As middle class people start receiving the credit, seeing its benefits, and taking it for granted, I think the politics might shift and make it more popular than it polls right now. Even those without minor children will see how it benefits friends and family with minor children, and they too would become lore supportive.

Plus, I think a broader program will be much more politically difficult for Republicans to repeal, because more people will be so materially invested in it that they’ll be willing to change their vote over this issue alone. Whereas, even if a highly mean tested CTC is Kyle popular, it will not have a huge constituency who will fight for it to that extent: fewer people will benefit from it and the beneficiaries will be the poor, who are politically disorganized and not viewed sympathetically by GOP politicians.

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Not all support is created equal. Passion also matters. Supporting a policy has no electoral

importance unless it changes voting behavior. I strongly suspect that the effect on the voting behavior of parents who lose benefits to means testing would be stronger than the effect on non-parents who support sharper means testing. Increasing net support by 9 points is good, but if you really piss off 6% of the population while making 11% slightly more comfortable with the program, that isn’t really a win.

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This kind of motivated reasoning is why democrats lose elections. We have a 50/50 issue where people losing benefits will clearly care more than everyone else.

What is the expected % of childless, cross-over voters that will even know what the CTC threshold is on election day?

What is the expected % of parents who lose CTC that will know what the threshold is?

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How is affirmative action so widespread, given that it's so unpopular?

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I would love to know if there's a constituency for making it easier to access benefits under the guise of relieving administrative burden. Like, make CTC universal and have the gov't do your taxes for you to make life a little easier and less cumbersome

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There are two problems with this argument.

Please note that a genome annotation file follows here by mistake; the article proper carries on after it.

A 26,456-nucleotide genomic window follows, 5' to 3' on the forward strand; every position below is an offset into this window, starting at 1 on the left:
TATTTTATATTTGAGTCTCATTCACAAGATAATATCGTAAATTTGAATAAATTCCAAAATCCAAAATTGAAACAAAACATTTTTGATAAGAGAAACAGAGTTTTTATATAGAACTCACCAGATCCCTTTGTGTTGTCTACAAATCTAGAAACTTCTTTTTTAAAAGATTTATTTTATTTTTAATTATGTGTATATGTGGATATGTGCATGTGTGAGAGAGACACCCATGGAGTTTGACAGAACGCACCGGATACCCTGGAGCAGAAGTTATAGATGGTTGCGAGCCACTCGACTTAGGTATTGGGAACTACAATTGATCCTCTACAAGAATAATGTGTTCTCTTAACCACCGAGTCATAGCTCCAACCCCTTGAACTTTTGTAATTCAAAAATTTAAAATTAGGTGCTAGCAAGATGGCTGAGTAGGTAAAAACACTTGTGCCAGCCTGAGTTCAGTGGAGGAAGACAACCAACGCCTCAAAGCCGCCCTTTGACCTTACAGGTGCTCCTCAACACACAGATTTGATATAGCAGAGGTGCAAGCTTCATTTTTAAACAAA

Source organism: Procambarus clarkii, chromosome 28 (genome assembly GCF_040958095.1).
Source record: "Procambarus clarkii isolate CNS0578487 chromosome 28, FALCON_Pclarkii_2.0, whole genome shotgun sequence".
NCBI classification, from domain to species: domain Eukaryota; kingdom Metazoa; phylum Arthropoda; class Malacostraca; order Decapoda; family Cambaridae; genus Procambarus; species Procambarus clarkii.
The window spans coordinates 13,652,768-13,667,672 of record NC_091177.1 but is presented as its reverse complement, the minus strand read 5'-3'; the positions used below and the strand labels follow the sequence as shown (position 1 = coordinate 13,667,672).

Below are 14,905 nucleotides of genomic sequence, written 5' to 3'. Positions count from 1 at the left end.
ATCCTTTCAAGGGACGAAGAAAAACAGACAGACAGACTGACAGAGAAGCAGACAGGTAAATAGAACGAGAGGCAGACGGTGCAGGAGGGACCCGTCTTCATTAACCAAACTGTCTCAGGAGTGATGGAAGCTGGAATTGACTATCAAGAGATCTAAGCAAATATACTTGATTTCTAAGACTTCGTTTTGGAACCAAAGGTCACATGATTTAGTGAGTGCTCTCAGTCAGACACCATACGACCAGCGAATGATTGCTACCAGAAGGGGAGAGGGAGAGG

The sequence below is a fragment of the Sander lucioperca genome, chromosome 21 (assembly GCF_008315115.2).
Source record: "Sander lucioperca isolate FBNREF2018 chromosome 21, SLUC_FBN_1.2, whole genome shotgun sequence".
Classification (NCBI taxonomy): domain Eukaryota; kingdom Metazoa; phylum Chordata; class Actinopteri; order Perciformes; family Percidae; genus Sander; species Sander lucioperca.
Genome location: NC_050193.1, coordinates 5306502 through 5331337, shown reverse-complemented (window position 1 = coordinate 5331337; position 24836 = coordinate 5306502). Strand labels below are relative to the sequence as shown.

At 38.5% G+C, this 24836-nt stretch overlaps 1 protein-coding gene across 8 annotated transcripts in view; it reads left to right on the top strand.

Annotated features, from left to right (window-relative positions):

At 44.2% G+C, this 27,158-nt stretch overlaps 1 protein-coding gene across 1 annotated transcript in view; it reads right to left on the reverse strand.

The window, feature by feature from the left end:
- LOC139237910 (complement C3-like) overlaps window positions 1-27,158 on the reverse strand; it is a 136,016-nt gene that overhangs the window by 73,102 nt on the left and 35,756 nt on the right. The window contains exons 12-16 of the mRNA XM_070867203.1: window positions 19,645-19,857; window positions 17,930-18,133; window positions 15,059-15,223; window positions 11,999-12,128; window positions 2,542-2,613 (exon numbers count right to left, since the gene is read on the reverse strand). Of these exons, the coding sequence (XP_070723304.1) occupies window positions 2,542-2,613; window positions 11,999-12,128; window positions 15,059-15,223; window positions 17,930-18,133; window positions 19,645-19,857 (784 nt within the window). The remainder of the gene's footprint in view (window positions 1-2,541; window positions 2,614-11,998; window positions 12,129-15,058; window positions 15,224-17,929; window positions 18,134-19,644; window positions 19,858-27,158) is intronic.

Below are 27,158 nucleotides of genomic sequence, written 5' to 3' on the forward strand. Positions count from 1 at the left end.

First, there is the principle of solidarity. The child tax credit needs to support and strengthen the idea that we are all in a community together, that all our children are important. Means-testing works against that. It sends the idea that children with well-off parents don’t really belong to the community, that they aren't worthy of help. Even if the credit is mostly taxed away, even if it’s worth only a few thousand dollars, it’s very important that the credit be universal for all children. I would happily see the Walton grandchildren get child tax credits just for that reason.

Second, the concentrated financial burden of raising children can be a strain even for well-off parents. Like Social Security, the child tax credit is inherently designed to redistribute funds between people in different phases of life. Older people help parents, who then grow into older people who help other parents. Parents put in a lot of work and care to ensure that there is a new generation to support older people. Social policy should give help and recognition for that.

This all goes beyond the (I would say, “narrow”) progressive goal of “ending childhood poverty” but has much broader benefits and strengthens our society up and down the scale, whereas the means-tested version almost certainly will do the opposite.

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>>Democrats’ $3.5 trillion reconciliation proposal is almost certainly going to shrink — and possibly shrink a lot<<

At this point, such a sentence to my ears sounds positively optimistic. So, do Bazelon/Shor believe a (smaller) reconciliation bill actually will get to Biden's desk?

I also wonder about the prospects for the beefed up ACA credits provision. That's one I'd like to see survive.

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Unless you somehow get sinema to change her vote, it seems like this is all just talk. Or Joe isn’t the Democratic Party and you guys had no intention of doing anything he said. Zero tax increases with big spending is the plan?

Heck, if it wasn’t for trump, we wouldn’t have gotten any stimulus, Dems wouldn’t have won the senate, and you guys could still be pretending that it’s republicans at fault.

But it’s like Trump. You have to get the politicians telling the right lies. That’s the first step.